The attached photos were rejected for Artifacts Problems. There was no post-processing on these photos. I am baffled time and time again by Adobe's review process. Can someone enlighten me as to the problem with theses 2 pics. And I would love to know why the reviewers are completely inaccessible, therefore unaccountable.
They are unaccountable to you because it would take extra time. Better, I imagine Adobe say, to reject a few pictures that would have passed, than make all reviewers provide detailed reports. There is no right of appeal. This is how Adobe get through (it is said) 100,000 pictures a day.
The photos aren't sharp and they have noise - they appear a bit 'grainy' when enlarged to 100%. The reviewers would be referring to this:
Have a read of this. It's a brief guide on image quality:
Thank you, but unless you have the best equipment, almost every photo is going to have some kind of distortion when enlarged so much. These 2 pics were taken on a very crisp autumn day in Denmark, which contributed to the grainy affect, plus the color contrasts. I've had over 2000 photos accepted, and quite frankly many were not as good as these. Doesn't the compostition and uniqueness count for anything? One-third of the photos I've sold were originally rejected. Since I couldn't figure out why, I just resubmitted them and they were accepted the second time. What does that tell us?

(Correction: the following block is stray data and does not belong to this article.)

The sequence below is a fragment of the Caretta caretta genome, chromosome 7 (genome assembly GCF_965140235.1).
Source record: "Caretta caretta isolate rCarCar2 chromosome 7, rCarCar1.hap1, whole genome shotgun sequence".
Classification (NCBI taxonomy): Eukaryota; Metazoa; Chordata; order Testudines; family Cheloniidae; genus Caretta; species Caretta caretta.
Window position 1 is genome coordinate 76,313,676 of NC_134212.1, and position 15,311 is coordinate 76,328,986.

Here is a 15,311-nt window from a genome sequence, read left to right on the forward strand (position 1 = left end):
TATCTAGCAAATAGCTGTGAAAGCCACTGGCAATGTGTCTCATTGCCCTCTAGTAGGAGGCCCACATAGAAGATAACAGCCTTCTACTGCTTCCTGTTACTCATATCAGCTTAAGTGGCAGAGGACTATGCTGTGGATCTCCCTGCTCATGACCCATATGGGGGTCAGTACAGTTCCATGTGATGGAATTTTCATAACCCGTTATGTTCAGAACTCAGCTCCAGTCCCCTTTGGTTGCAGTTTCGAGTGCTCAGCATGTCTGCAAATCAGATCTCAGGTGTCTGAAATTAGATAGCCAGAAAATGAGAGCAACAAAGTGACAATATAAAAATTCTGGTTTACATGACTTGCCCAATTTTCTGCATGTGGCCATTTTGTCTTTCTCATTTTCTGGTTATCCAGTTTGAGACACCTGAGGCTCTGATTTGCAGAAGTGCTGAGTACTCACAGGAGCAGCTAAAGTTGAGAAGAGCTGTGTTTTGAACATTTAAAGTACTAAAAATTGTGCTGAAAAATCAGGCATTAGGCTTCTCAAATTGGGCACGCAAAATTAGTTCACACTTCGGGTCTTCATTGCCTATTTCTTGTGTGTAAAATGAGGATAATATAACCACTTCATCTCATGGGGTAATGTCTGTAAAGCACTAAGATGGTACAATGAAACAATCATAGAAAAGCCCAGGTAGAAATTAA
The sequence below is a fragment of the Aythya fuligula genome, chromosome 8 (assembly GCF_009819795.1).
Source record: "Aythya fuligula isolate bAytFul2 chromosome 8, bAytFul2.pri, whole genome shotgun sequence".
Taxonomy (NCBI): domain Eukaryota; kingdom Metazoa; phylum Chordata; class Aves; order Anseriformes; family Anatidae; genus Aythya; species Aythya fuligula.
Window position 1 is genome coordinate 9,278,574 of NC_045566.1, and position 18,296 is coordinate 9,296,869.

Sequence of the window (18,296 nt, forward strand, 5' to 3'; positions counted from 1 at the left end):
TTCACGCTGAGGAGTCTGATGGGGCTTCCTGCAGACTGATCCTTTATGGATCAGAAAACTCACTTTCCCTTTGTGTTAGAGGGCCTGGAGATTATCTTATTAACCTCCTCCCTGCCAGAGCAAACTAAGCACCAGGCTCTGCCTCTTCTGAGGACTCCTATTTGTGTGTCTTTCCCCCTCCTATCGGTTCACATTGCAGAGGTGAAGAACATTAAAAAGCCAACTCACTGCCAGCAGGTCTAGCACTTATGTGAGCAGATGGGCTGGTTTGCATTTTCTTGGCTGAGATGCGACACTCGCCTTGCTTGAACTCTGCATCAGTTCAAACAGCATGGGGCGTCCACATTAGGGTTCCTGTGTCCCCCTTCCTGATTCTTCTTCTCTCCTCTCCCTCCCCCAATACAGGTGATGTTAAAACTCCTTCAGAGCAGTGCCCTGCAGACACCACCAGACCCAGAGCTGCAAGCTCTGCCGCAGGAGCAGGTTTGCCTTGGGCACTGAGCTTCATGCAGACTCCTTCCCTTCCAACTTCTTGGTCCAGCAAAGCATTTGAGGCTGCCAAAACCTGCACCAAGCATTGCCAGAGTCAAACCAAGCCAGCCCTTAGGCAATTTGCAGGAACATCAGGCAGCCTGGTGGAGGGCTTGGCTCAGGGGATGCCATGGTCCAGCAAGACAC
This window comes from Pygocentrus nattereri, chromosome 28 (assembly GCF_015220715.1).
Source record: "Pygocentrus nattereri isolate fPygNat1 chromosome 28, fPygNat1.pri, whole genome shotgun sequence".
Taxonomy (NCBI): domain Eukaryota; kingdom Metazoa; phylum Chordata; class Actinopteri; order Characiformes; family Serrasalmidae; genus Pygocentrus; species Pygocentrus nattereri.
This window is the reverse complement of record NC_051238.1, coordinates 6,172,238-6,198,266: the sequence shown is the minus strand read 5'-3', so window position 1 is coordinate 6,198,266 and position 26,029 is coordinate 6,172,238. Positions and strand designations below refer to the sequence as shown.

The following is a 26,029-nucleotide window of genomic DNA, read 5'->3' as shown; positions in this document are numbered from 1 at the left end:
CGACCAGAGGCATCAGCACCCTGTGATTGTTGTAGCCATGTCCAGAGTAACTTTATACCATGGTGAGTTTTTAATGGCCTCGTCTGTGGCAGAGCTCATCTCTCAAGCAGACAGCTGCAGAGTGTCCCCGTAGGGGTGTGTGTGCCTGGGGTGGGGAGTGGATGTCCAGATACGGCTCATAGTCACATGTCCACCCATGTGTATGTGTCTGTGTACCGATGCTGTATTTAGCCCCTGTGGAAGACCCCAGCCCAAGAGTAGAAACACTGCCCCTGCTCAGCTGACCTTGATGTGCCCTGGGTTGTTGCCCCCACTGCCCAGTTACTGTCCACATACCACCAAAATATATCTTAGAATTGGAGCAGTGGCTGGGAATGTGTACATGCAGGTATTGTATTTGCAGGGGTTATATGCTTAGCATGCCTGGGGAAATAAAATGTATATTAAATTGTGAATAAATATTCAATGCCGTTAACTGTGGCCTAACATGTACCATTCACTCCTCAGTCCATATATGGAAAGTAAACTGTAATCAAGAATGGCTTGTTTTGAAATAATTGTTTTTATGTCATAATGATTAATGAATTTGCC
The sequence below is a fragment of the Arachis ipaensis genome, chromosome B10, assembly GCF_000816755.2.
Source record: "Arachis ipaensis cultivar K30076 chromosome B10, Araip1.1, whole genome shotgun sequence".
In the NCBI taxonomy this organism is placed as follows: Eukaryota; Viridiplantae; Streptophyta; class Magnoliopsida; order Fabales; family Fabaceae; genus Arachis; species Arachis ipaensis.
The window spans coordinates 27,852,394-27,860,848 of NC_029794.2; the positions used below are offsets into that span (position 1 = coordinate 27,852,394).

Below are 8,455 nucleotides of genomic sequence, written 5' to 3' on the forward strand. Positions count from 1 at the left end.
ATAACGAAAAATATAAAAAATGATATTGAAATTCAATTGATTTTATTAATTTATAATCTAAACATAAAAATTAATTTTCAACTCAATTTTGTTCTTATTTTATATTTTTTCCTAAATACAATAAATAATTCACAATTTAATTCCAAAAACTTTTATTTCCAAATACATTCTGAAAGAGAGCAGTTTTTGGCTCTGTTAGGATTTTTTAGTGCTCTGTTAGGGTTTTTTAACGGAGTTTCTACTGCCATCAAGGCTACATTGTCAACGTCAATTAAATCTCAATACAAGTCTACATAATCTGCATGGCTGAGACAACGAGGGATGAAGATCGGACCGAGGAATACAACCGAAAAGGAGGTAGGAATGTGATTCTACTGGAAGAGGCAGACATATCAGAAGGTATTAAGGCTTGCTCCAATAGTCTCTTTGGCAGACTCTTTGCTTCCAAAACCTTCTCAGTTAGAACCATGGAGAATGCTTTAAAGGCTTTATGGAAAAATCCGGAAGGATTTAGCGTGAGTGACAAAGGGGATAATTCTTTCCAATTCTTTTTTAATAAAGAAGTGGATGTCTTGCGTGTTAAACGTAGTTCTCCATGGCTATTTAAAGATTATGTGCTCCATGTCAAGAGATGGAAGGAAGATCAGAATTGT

Stock customers are very discerning. They expect perfect image quality. If your images contain noise, grain, artifacts, blurriness at 100% - 200%, it's fair to say they are NOT good enough for a million dollar print ad campaign.
Fixed aperture and mobile phone cameras are lightweight and prone to camera shake especially when there isn't much light. Use a tripod or hold your breath & brace yourself against something solid while shooting.
For best results, use a camera with the best lens and highest MegaPixel sensor you can afford. Also keep the lens and sensor clean as dust can ruin photos. If possible shoot in "professional" or manual mode where you control the ISO, Aperture and Shutter speed.